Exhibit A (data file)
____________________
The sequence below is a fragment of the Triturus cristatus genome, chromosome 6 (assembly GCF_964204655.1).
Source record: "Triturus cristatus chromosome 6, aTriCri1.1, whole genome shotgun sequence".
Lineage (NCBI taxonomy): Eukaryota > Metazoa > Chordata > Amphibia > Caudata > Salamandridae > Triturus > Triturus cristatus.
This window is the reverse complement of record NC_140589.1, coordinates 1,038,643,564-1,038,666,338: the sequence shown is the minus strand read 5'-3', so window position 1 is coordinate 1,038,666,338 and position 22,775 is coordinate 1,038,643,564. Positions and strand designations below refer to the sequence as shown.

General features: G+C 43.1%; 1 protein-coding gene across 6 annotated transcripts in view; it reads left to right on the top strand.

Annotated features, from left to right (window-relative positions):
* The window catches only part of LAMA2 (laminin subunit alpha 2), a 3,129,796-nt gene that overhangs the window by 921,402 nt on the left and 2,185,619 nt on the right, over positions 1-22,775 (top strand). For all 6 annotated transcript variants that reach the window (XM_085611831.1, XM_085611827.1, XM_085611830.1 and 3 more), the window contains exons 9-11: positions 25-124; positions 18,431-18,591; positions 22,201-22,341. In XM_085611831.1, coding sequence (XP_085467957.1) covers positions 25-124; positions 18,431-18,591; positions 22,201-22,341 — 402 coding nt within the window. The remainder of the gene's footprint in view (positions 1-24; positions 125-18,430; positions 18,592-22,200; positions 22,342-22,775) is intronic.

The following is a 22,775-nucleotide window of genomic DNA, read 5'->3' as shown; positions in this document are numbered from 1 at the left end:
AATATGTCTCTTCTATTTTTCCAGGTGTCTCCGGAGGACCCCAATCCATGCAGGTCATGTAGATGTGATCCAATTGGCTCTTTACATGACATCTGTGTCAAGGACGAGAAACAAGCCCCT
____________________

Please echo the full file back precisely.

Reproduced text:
The sequence below is a fragment of the Triturus cristatus genome, chromosome 6 (assembly GCF_964204655.1).
Source record: "Triturus cristatus chromosome 6, aTriCri1.1, whole genome shotgun sequence".
Lineage (NCBI taxonomy): Eukaryota > Metazoa > Chordata > Amphibia > Caudata > Salamandridae > Triturus > Triturus cristatus.
This window is the reverse complement of record NC_140589.1, coordinates 1,038,643,564-1,038,666,338: the sequence shown is the minus strand read 5'-3', so window position 1 is coordinate 1,038,666,338 and position 22,775 is coordinate 1,038,643,564. Positions and strand designations below refer to the sequence as shown.

General features: G+C 43.1%; 1 protein-coding gene across 6 annotated transcripts in view; it reads left to right on the top strand.

Annotated features, from left to right (window-relative positions):
* The window catches only part of LAMA2 (laminin subunit alpha 2), a 3,129,796-nt gene that overhangs the window by 921,402 nt on the left and 2,185,619 nt on the right, over positions 1-22,775 (top strand). For all 6 annotated transcript variants that reach the window (XM_085611831.1, XM_085611827.1, XM_085611830.1 and 3 more), the window contains exons 9-11: positions 25-124; positions 18,431-18,591; positions 22,201-22,341. In XM_085611831.1, coding sequence (XP_085467957.1) covers positions 25-124; positions 18,431-18,591; positions 22,201-22,341 — 402 coding nt within the window. The remainder of the gene's footprint in view (positions 1-24; positions 125-18,430; positions 18,592-22,200; positions 22,342-22,775) is intronic.

The following is a 22,775-nucleotide window of genomic DNA, read 5'->3' as shown; positions in this document are numbered from 1 at the left end:
AATATGTCTCTTCTATTTTTCCAGGTGTCTCCGGAGGACCCCAATCCATGCAGGTCATGTAGATGTGATCCAATTGGCTCTTTACATGACATCTGTGTCAAGGACGAGAAACAAGCCCCT